By Sean Ryan - 20 March, 2016
Festival becomes a week-long event for the first time thanks to “a remarkable renewal of interest in following in the footsteps of the past”.
Thousands of people from all over Ireland will take part in this year’s Pilgrim Paths Festival which commences next week and will be a week-long event for the first time.
Easter Saturday 2014 was designated as the very first National Pilgrim Paths Day.
The event proved a huge success with almost 1,800 participants taking part at 11 pilgrim path locations across Ireland.
Following on this success, the second annual National Pilgrim Paths Day took place on Easter Saturday, 4 April 2015, with a nationwide series of walks planned along the country’s major medieval penitential walkways.
Now in 2016, the Pilgrim Paths Festival has been extended to a week-long celebration running from Tuesday 22 March to Tuesday 29 March.
Speaking on local radio, Pilgrim Paths Ireland chairman and author of ‘Pilgrim Paths in Ireland’, John G O’Dwyer said that there has been “a remarkable renewal of interest in following in the footsteps of the past”.
“National Pilgrim Paths Week offers all comers from every religious background and none an opportunity to reconnect with Ireland’s medieval heritage,” he said.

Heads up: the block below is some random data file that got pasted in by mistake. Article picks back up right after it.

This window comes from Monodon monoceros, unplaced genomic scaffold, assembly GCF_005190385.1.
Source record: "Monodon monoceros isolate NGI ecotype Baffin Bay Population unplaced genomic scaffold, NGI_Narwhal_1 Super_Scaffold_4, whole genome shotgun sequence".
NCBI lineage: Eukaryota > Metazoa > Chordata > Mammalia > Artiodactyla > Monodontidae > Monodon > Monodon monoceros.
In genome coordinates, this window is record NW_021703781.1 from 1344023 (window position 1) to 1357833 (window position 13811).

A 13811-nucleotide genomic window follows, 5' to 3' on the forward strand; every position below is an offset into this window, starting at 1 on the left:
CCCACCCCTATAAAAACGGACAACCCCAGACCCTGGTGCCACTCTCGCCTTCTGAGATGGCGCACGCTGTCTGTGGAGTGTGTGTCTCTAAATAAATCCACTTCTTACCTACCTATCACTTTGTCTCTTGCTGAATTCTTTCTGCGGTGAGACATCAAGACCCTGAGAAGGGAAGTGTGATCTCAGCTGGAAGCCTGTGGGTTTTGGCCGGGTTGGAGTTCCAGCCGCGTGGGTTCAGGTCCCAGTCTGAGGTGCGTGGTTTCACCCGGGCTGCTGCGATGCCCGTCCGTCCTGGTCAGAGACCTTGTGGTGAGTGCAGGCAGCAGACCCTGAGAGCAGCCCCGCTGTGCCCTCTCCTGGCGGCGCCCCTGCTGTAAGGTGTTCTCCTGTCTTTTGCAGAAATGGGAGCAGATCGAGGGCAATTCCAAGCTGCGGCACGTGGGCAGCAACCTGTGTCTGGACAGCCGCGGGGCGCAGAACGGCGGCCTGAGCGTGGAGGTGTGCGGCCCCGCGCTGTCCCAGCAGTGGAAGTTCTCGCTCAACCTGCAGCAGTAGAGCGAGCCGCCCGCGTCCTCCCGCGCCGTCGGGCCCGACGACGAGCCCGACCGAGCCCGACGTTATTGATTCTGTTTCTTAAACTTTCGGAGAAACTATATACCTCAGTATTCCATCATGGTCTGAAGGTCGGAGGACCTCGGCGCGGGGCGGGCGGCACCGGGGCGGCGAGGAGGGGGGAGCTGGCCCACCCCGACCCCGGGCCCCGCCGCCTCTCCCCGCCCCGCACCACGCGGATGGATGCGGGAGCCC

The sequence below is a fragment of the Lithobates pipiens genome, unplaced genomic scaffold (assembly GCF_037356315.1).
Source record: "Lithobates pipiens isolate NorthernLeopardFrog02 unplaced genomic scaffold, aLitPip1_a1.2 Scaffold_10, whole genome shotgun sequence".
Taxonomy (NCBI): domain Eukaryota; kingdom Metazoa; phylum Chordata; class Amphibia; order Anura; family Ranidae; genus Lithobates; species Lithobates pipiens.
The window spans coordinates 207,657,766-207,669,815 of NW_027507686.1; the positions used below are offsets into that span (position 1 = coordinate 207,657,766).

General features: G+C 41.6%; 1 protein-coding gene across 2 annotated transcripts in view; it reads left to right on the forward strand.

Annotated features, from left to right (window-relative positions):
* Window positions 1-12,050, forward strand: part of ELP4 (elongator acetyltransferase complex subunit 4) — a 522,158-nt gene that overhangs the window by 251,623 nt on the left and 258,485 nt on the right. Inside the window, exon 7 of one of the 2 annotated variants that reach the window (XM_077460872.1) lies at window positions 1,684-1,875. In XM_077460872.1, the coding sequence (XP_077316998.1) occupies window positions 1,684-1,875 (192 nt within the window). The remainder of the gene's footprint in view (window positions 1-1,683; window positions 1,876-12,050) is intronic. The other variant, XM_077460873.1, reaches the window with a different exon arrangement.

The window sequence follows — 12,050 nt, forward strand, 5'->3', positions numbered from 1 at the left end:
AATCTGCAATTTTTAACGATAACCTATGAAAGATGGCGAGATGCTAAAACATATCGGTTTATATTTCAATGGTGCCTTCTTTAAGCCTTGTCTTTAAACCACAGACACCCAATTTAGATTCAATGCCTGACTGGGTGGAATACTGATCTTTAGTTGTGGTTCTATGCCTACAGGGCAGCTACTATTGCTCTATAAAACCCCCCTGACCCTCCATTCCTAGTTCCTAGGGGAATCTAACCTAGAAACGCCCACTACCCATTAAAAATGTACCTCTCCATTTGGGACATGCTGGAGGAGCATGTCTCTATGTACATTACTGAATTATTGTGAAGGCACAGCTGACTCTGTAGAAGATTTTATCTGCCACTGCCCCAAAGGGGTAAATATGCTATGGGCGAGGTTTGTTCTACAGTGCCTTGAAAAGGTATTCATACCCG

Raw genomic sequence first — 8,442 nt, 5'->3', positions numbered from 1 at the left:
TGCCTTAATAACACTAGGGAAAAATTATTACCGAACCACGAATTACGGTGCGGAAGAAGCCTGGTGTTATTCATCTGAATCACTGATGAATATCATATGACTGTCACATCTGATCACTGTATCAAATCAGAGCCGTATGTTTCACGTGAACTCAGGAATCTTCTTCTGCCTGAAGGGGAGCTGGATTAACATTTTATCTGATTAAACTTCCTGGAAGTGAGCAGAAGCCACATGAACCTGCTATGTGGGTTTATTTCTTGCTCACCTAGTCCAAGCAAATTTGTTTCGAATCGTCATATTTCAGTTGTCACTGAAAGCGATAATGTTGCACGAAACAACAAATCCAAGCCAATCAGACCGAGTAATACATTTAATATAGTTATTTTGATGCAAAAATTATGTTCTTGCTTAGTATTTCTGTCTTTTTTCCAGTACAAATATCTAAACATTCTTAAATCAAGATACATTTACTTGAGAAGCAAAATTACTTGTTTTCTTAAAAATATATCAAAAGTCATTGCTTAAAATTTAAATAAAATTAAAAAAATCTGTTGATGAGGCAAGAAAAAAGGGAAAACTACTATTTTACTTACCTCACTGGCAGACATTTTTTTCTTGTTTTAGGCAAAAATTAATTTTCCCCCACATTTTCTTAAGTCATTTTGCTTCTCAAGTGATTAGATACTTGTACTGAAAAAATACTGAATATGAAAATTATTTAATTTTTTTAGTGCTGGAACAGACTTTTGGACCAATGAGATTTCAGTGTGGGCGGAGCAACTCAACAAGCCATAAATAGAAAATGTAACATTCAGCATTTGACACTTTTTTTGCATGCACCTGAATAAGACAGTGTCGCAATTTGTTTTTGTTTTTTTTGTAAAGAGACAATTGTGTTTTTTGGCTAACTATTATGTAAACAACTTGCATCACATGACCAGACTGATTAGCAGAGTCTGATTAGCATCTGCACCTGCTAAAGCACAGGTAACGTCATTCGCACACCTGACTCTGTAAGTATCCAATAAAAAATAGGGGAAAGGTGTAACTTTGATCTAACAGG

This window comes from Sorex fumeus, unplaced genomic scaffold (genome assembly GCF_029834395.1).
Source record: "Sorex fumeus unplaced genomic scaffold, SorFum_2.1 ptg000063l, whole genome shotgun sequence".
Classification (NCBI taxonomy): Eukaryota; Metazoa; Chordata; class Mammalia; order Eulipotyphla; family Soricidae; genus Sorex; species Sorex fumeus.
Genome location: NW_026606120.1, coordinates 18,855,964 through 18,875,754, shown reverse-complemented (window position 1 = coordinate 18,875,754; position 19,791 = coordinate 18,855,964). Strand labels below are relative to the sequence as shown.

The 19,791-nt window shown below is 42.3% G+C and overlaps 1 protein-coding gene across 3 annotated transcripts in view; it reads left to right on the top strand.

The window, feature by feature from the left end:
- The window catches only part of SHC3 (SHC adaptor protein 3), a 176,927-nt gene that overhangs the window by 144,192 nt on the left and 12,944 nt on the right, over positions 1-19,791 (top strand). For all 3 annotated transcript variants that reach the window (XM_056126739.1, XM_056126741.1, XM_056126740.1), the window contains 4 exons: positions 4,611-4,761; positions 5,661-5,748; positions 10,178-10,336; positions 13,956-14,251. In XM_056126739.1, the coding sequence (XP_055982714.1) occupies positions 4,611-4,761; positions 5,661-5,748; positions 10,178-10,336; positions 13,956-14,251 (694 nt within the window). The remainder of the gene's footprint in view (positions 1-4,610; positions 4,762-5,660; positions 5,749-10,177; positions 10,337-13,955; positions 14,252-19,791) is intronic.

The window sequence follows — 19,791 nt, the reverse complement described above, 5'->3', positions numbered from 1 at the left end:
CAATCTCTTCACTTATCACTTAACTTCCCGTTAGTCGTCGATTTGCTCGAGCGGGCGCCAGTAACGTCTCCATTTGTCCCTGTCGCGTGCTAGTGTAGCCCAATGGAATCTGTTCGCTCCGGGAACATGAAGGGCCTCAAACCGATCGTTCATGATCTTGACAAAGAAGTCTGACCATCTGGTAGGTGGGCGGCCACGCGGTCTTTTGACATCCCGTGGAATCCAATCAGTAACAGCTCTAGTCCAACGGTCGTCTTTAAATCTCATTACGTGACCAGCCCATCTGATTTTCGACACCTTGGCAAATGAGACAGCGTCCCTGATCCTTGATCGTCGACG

“The event is targeted, not only at those who enjoy exploring and learning more about the history of our ancient tracks, but also the growing number of people seeking to escape the daily grind of life and take some time out for reflection while enjoying the great outdoors.”
The event is also been supported by the Heritage Council. In a statement, it said that it “is delighted to see local groups engage so strongly with Ireland’s pilgrim paths”.
The Heritage Council added, “Working with the local communities, the project aimed to raise awareness of the different aspects of heritage, built and natural, encountered along the routes, while contributing to sustainable tourism and community development in each local area.”
During Pilgrim Paths week events will take place on each of Ireland’s 13 medieval pilgrim paths.
These include Glen Colm Cille in Co Donegal, Slí Mor in Co Offaly, Tochar Phadraig in Co Mayo, St Kevin’s Way in Co Wicklow, St Bridget Pilgrim Path in Kildare, Kilcommon National Pilgrim Loop in Co Tipperary, Rath/Dysert Pilgrim Path in Co Clare, Cosán na Naomh and Cnoc na dTobar in Co Kerry, St Finbarr’s Pilgrim Path in Co Cork , St Declan’s Way in Co Waterford and the Pilgrim Path of St Brigid in Kildare.
Guides from local communities will lead each event while outlining the story of the route and pointing out places of special interest. More information can be had by visiting www.pilgrimpath.ie